Dispelling the Salad Myth

You Don’t Have To Eat Only Salad

Lettuce saladFor some reason, people who think of dieting think of salads. Of course, salads are great, when they help you eat a wide variety of vegetables and other nutritious foods, but they’re certainly not all you need to be eating to lose weight.

When people visualize these “diet salads”, they don’t visualize tasty, creative food, either. The picture that arises in their mind is of a few limp lettuce leaves, with perhaps a few shreds of carrot. Boring. Definitely not something that could satisfy you as a meal.

Salads Don’t Have to Be Boring

Delicious Salad Recipes

Salads are made up of combinations of the following components – and they certainly don’t have to be boring. And the list below isn’t exhaustive. Surely with these possiblities and the wonderful salad recipes on the internet, you can end boring salads forever!

Green Leaf Ingredients See pictures here.

  • lettuce (leaf, butter, frisee, iceberg, romaine)
  • arugula
  • cabbage (red or green)
  • chard
  • kale (young leaves work best)
  • dandelion greens
  • spinach
  • endive
  • escarole
  • radicchio
  • watercress
  • baby bok choy
  • sprouts
  • beet greens
  • wheatgrass

Added Vegetables and Fruits

  • broccoli
  • carrots
  • cucumber
  • radishes
  • brussels sprouts (sliced thin)
  • zucchini
  • snap peas
  • peppers
  • celery
  • avocado
  • tomato
  • chayote squash (sliced thin)
  • cauliflower
  • chickpeas
  • lentils
  • asparagus
  • kohlrabi
  • onion
  • shallot
  • bamboo shoots
  • daikon radish
  • water chestnuts
  • sweet potato
  • mushrooms
  • olives
  • apple
  • orange sections (or juice from oranges, limes, lemon or other citrus)
  • berries (strawberries, raspberries, blueberries, etc)
  • dried fruit such as dried cranberries, in moderation

Culinary Herbs and Spices

  • dill
  • chives
  • mint
  • cilantro
  • fennel
  • ginger
  • oregano
  • tarragon
  • thyme
  • mustard
  • paprika
  • pepper
  • sea salt

Nuts and Seeds (raw or roasted at home to avoid bad fats – use in moderation)

  • pumpkin seeds
  • sesame seeds
  • sunflower seeds
  • walnuts
  • pecans
  • cashews
  • almonds
  • brasil nuts (chopped)
  • hemp seeds

Homemade Dressing Takes Salad Further

Almost every “store bought” salad dressing contains bad fats, and many contain surprising amounts of sugar. I encourage you strongly to learn how easy it is to create your own salad dressings at home. If you have a Magic Bullet type device, this gets so quick it’s easy to make a fresh dressing each time. Otherwise, you can make enough for several salads in your blender, and refrigerate for a few days until needed.

Look for recipes online. One easy method is to buy some flavored balsalmic vinegar, and combine it with a healthy oil such as MCT oil (a liquid form of coconut oil).  You can also skip the oil and its calories, and try using a bit of fresh lime juice instead.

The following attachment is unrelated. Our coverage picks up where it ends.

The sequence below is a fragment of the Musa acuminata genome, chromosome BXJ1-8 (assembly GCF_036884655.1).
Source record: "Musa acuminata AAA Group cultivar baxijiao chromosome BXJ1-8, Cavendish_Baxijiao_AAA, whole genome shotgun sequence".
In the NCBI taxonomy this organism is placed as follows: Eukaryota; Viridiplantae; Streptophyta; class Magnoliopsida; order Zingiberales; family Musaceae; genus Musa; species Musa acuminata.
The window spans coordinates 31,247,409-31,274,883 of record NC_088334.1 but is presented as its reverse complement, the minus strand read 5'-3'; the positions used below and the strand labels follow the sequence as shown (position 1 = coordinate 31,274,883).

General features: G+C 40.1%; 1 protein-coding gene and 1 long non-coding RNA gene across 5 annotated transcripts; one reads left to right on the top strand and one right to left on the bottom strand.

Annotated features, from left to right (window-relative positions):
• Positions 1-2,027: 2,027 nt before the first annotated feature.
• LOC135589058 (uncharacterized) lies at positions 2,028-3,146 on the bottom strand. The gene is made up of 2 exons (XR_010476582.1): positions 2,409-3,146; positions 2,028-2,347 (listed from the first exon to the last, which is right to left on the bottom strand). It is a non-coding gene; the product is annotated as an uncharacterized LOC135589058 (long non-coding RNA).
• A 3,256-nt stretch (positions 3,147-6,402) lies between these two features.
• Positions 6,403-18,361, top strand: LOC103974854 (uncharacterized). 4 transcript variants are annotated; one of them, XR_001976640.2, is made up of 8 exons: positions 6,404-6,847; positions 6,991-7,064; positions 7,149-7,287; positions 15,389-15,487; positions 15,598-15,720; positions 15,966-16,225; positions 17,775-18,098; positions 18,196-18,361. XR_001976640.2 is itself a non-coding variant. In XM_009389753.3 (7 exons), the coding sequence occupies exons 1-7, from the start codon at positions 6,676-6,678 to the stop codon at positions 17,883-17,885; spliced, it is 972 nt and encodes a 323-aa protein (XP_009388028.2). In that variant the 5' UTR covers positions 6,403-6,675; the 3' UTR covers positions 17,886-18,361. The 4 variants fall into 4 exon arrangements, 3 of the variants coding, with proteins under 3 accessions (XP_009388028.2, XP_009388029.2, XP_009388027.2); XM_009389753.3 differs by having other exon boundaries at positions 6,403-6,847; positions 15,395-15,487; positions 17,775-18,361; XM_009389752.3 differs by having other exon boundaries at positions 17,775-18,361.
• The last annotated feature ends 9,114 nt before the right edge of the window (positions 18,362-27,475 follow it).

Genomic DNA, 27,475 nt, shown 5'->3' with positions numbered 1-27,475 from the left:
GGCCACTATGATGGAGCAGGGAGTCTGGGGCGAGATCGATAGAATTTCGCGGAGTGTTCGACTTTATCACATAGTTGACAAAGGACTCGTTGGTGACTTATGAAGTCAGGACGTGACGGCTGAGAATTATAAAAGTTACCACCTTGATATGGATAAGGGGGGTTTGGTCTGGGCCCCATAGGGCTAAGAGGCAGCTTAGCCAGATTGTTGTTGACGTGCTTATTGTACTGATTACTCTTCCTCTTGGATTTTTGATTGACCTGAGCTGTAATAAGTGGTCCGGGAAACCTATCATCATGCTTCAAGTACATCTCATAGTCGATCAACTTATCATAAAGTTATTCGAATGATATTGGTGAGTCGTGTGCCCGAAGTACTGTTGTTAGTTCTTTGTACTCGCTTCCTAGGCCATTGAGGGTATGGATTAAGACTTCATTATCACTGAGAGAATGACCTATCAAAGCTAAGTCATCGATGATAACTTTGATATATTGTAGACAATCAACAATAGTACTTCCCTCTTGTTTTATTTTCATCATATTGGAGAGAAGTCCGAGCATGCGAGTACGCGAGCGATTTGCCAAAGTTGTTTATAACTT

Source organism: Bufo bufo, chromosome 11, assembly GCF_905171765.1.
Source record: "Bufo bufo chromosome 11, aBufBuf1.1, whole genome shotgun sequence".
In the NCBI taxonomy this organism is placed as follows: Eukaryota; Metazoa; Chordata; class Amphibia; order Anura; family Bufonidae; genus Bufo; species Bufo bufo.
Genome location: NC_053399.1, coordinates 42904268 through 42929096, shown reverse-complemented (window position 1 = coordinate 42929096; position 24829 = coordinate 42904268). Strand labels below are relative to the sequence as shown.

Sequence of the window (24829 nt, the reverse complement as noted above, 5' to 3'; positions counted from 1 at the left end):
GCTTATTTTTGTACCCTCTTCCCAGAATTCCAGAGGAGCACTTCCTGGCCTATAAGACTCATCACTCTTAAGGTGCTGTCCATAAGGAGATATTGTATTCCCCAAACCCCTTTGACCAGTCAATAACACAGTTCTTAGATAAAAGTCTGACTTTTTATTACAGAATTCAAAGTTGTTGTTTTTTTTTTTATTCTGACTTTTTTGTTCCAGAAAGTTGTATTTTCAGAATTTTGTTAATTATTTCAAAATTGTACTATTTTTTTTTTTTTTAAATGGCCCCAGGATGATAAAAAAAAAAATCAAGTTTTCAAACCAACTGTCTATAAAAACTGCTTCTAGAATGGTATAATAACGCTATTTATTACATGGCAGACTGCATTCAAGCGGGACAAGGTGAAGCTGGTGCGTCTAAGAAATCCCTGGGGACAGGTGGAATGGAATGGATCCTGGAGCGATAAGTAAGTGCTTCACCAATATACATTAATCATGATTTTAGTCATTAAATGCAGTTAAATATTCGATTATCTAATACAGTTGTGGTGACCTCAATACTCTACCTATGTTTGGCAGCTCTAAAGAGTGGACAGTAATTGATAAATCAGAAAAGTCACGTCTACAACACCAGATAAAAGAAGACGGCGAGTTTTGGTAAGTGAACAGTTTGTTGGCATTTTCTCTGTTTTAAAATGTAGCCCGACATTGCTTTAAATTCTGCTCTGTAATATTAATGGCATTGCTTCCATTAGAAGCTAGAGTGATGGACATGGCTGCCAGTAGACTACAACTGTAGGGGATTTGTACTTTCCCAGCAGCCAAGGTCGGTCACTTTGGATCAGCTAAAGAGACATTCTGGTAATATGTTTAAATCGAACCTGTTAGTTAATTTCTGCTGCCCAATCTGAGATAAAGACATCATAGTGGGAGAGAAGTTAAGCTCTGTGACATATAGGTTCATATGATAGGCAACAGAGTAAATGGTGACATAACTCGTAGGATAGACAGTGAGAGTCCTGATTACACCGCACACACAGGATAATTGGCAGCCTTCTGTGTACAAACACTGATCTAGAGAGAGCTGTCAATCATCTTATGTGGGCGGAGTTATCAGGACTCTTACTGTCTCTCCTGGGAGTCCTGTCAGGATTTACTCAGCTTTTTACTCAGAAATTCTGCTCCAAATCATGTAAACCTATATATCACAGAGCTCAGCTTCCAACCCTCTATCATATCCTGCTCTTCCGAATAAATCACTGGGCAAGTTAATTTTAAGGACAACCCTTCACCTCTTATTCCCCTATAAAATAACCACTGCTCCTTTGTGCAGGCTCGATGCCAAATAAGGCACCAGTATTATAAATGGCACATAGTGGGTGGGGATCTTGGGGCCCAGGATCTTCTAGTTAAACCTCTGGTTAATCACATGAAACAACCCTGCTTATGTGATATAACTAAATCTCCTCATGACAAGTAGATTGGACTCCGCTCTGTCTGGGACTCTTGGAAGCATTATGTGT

Amazing Nutritional Quality

A salad can have amazing nutritional quality because it can offer a wide range of nutrients and contain a rainbow of vegetables and fruits. This gives you a broader spectrum of vitamins and a wider variety of antioxidants. While vegetables offer some protein, you can take that further with various kinds of beans, nuts, meat or fish. Adding a little chicken, sliced beef, tuna, shrimp or cheese to a salad can really make it feel like a full meal – because it is.

Tips and Tricks For Healthy Salads

Many people miss the opportunity to add texture to their salads. The list of ingredients above offers broad opportunities to try different combinations of flavors and textures.

Don’t miss out on the spices and herbs, either. Almost every salad can benefit from some freshly ground pepper, and perhaps some salt as well. Adding fresh herbs such as cilantro can really add taste, but be aware that some people have a gene that makes cilantro taste like soap to them. Check on that before you serve it.

Another great way to make a salad stand out is to add in roasted vegetables. Roasted carrots, chickpeas, turnip, sweet potato, broccoli florets, or tomatos can be a delightful surprise to include in a salad. You can roast them (or nuts and seeds) by adding them to a pan over medium heat with a tiny bit of olive or coconut oil, and a little salt and pepper. Don’t overcook them – lightly browned is just right.

Did I miss any of your favorite salad ingredients in this list? Please add them to the comments below.

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2 Responses to Dispelling the Salad Myth

  1. Frances April 30, 2016 at 1:42 am #

    I certainly believe in this. When I eat a nice portion of salads in my meals I feel, not only fuller, I feel with most energy. When you add salads in your lunch or dinner helps you to accelerate your metabolism, having a better digestion and clean your body. Our bodies are created to process fruits and vegetables. We eat meats because it’s a excellent source of protein, but, honestly, I’m more inclined to vegetarian lifestyle, although I eat fish and sometimes, very rarely, chicken. I lost a lot of pounds when I controlled my portions and eat a good amount of salads.

  2. Judy June 2, 2016 at 11:37 am #

    I really have to work on eating more salads. I enjoy them occasionally, but they are simply not part of my dieting habits. I also tend to add on all the extras. The sunflower seeds, the croutons, the salad dressing itself, my salad can end up pretty colorful with all the extras. Oh, did I mention the chopped ham, the shredded cheese, the cottage cheese and peaches. Hmmm….I think I just described a full course meal.

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